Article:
Berberine, an active compound found in goldenseal (Hydrastis canadensis). Studies of candida cultured in petri dishes (in vitro) show that berberine has a strong fungicidal effect.[30] Because berberine is so potent, herbal experts usually recommend short-term use, around 3–5 weeks, followed by a break of a couple of weeks. The same applies to extracts of other candida-inhibiting herbs like thyme [31] and oregano [32].

Lauric acid (or monolaurin) and caprylic acid, two fatty acids found in coconut and palm nuts. Coconut oil is also recommended, both internally and externally. In vitro studies of candida show that these fatty acids have a good fungicidal effect,[33] but research on humans is limited[34].

Undecylenic acid (undecylenic acid) found in Undecylenic Acid (SF722) is a monounsaturated fatty acid extracted from castor oil. It can help balance the intestinal flora and protect against fungal overgrowth.[35] An older study found it to be six times more effective against fungal overgrowth than caprylic acid.[36]

Clove in the form of oil extract has shown good effect against Candida albicans, including drug-resistant candida, both individually and in combination with antifungal drugs.[37]

Lactoferrin, a protein found in breast milk and saliva. It is usually taken from cows and has broad antibacterial and candida-inhibiting effects.[38]

Resveratrol found in Dr. Mercola's Purple Defense is a compound found in grape skin and pine bark. Several studies suggest that the compound has strong fungicidal properties, and one even suggests that resveratrol could be a safe and effective alternative to antifungal cream (clotrimazole) for external use.[39]

Tea tree oil. Animal studies suggest that oil from the Australian plant Melaleuca alternifolia has a good effect against vaginal candida infection,[40] and in the mouth (by gargling with a few drops of oil in water)[41]. Tea tree oil should not be swallowed as it can cause severe side effects such as vomiting, diarrhea, and hallucinations, but should only be used externally.[42] We also advise against the use of Tea Tree oil in the genitals.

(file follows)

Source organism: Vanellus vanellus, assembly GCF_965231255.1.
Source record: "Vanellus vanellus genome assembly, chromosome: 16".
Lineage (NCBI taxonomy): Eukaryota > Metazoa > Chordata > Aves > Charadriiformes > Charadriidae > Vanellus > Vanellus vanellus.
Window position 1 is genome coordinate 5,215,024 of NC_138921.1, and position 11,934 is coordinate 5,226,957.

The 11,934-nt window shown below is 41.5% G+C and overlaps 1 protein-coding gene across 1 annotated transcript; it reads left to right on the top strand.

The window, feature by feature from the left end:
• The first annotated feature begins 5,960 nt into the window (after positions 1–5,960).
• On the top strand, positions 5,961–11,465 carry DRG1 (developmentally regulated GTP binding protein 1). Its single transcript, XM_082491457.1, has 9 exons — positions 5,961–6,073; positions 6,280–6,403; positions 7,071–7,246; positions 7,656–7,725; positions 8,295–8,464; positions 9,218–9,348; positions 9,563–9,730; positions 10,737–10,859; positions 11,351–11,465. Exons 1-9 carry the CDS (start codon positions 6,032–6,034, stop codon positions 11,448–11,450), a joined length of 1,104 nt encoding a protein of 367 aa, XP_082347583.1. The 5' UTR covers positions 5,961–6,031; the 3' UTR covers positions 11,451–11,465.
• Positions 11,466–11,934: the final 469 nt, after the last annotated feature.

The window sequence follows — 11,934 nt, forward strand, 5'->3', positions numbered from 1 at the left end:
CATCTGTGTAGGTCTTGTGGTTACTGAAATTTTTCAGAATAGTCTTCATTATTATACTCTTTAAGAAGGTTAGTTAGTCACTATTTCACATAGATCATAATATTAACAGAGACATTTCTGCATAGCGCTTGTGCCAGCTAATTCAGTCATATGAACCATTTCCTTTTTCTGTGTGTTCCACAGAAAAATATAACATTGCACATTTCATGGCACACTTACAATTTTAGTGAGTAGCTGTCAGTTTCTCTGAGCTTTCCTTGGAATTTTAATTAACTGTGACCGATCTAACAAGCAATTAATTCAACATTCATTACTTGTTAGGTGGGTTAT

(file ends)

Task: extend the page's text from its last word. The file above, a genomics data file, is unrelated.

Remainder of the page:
Garlic extract can inhibit the formation of candida's so-called biofilm, which makes it easier for it to survive. This reduces the fungus's ability to develop resistance to drugs.[43] Garlic has also shown effectiveness against candida infection in the mouth and genitals.[44] According to a clinical study, a vaginal cream containing garlic and thyme was as effective as a vaginal cream containing the drug clotrimazole.[45]

Step 3 – Restore your gut flora to get rid of candida

The final step involves restoring a normal gut flora by slowly introducing fibres and probiotics.

Probiotic bacteria effective against candida infection include Saccharomyces boulardii, Lactobacillus rhamnosus, and Lactobacillus reuteri, among others. The latter two have shown particularly good efficacy in preventing unwelcome bacteria and fungi from establishing themselves.[46] Both strains are available in Flora Plus+. A Canadian study from 2001 showed that these strains restored and maintained a normal flora in the genitals of women after just one month of daily intake.[47]

In another study from 2020, 20 women with severe and chronic candida infection in the genitals were treated with a gel containing three different lactobacilli, including L. rhamnosus. The infection completely disappeared in 45 percent of the participants.[48] The strain is available in Flora Plus+.

Since an imbalanced gut flora promotes the growth of both candida and unwanted bacteria, it is important to maintain a healthy lifestyle. Continue to eat a balanced diet and avoid unnecessary stress to reduce the risk of candida overgrowth. Email our customer service for a free candida protocol.

Sources & scientific references

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Contact our customer service at [email protected] to receive free dietary advice as well as other complimentary self-care tips and health protocols if you are suffering from candida or other fungal issues. Our self-care protocols should not be used to diagnose, treat, or cure diseases. They are advice and tips for self-care that do not replace conventional medical care. Our protocols are intended for adults only. Food supplements should not be used as a substitute for a varied diet. It is important to maintain a diverse and balanced diet and a healthy lifestyle.